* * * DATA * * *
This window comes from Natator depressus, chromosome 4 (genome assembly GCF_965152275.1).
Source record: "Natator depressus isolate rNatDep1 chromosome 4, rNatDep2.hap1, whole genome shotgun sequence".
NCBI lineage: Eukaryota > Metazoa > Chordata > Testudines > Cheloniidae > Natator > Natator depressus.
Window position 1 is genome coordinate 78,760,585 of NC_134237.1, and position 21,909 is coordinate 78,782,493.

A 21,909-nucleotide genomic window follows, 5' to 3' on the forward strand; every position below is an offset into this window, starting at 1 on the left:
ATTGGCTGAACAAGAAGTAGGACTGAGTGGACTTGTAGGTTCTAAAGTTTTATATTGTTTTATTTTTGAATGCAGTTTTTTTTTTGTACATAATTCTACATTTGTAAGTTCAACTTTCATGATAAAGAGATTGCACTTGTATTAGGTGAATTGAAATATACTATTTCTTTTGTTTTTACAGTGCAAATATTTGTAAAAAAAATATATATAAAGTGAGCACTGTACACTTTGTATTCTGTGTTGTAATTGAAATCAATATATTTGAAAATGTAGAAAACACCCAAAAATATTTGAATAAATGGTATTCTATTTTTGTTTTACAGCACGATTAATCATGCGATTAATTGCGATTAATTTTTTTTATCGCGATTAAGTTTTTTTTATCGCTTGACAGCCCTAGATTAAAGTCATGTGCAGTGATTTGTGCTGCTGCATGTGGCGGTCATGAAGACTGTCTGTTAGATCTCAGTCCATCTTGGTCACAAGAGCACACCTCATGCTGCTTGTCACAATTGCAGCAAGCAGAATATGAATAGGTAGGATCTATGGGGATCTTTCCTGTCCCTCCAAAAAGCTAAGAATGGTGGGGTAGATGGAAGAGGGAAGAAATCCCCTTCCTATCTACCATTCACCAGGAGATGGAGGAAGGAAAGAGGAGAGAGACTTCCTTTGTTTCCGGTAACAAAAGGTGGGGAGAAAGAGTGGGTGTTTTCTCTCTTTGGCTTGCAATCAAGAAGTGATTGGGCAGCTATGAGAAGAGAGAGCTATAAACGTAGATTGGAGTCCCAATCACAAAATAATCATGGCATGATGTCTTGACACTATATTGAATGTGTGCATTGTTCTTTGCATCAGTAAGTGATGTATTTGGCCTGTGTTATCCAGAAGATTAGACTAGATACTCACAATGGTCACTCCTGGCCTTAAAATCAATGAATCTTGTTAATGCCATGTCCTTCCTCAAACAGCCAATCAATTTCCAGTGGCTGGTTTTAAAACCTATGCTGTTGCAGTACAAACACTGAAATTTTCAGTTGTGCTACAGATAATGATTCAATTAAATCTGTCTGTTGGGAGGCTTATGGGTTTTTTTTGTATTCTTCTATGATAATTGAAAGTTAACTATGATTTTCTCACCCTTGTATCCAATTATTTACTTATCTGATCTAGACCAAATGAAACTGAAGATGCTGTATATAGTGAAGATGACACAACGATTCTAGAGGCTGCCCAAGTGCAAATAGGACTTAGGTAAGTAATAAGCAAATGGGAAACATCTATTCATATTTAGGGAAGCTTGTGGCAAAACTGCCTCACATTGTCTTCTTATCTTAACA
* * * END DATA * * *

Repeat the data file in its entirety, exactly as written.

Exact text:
This window comes from Natator depressus, chromosome 4 (genome assembly GCF_965152275.1).
Source record: "Natator depressus isolate rNatDep1 chromosome 4, rNatDep2.hap1, whole genome shotgun sequence".
NCBI lineage: Eukaryota > Metazoa > Chordata > Testudines > Cheloniidae > Natator > Natator depressus.
Window position 1 is genome coordinate 78,760,585 of NC_134237.1, and position 21,909 is coordinate 78,782,493.

A 21,909-nucleotide genomic window follows, 5' to 3' on the forward strand; every position below is an offset into this window, starting at 1 on the left:
ATTGGCTGAACAAGAAGTAGGACTGAGTGGACTTGTAGGTTCTAAAGTTTTATATTGTTTTATTTTTGAATGCAGTTTTTTTTTTGTACATAATTCTACATTTGTAAGTTCAACTTTCATGATAAAGAGATTGCACTTGTATTAGGTGAATTGAAATATACTATTTCTTTTGTTTTTACAGTGCAAATATTTGTAAAAAAAATATATATAAAGTGAGCACTGTACACTTTGTATTCTGTGTTGTAATTGAAATCAATATATTTGAAAATGTAGAAAACACCCAAAAATATTTGAATAAATGGTATTCTATTTTTGTTTTACAGCACGATTAATCATGCGATTAATTGCGATTAATTTTTTTTATCGCGATTAAGTTTTTTTTATCGCTTGACAGCCCTAGATTAAAGTCATGTGCAGTGATTTGTGCTGCTGCATGTGGCGGTCATGAAGACTGTCTGTTAGATCTCAGTCCATCTTGGTCACAAGAGCACACCTCATGCTGCTTGTCACAATTGCAGCAAGCAGAATATGAATAGGTAGGATCTATGGGGATCTTTCCTGTCCCTCCAAAAAGCTAAGAATGGTGGGGTAGATGGAAGAGGGAAGAAATCCCCTTCCTATCTACCATTCACCAGGAGATGGAGGAAGGAAAGAGGAGAGAGACTTCCTTTGTTTCCGGTAACAAAAGGTGGGGAGAAAGAGTGGGTGTTTTCTCTCTTTGGCTTGCAATCAAGAAGTGATTGGGCAGCTATGAGAAGAGAGAGCTATAAACGTAGATTGGAGTCCCAATCACAAAATAATCATGGCATGATGTCTTGACACTATATTGAATGTGTGCATTGTTCTTTGCATCAGTAAGTGATGTATTTGGCCTGTGTTATCCAGAAGATTAGACTAGATACTCACAATGGTCACTCCTGGCCTTAAAATCAATGAATCTTGTTAATGCCATGTCCTTCCTCAAACAGCCAATCAATTTCCAGTGGCTGGTTTTAAAACCTATGCTGTTGCAGTACAAACACTGAAATTTTCAGTTGTGCTACAGATAATGATTCAATTAAATCTGTCTGTTGGGAGGCTTATGGGTTTTTTTTGTATTCTTCTATGATAATTGAAAGTTAACTATGATTTTCTCACCCTTGTATCCAATTATTTACTTATCTGATCTAGACCAAATGAAACTGAAGATGCTGTATATAGTGAAGATGACACAACGATTCTAGAGGCTGCCCAAGTGCAAATAGGACTTAGGTAAGTAATAAGCAAATGGGAAACATCTATTCATATTTAGGGAAGCTTGTGGCAAAACTGCCTCACATTGTCTTCTTATCTTAACA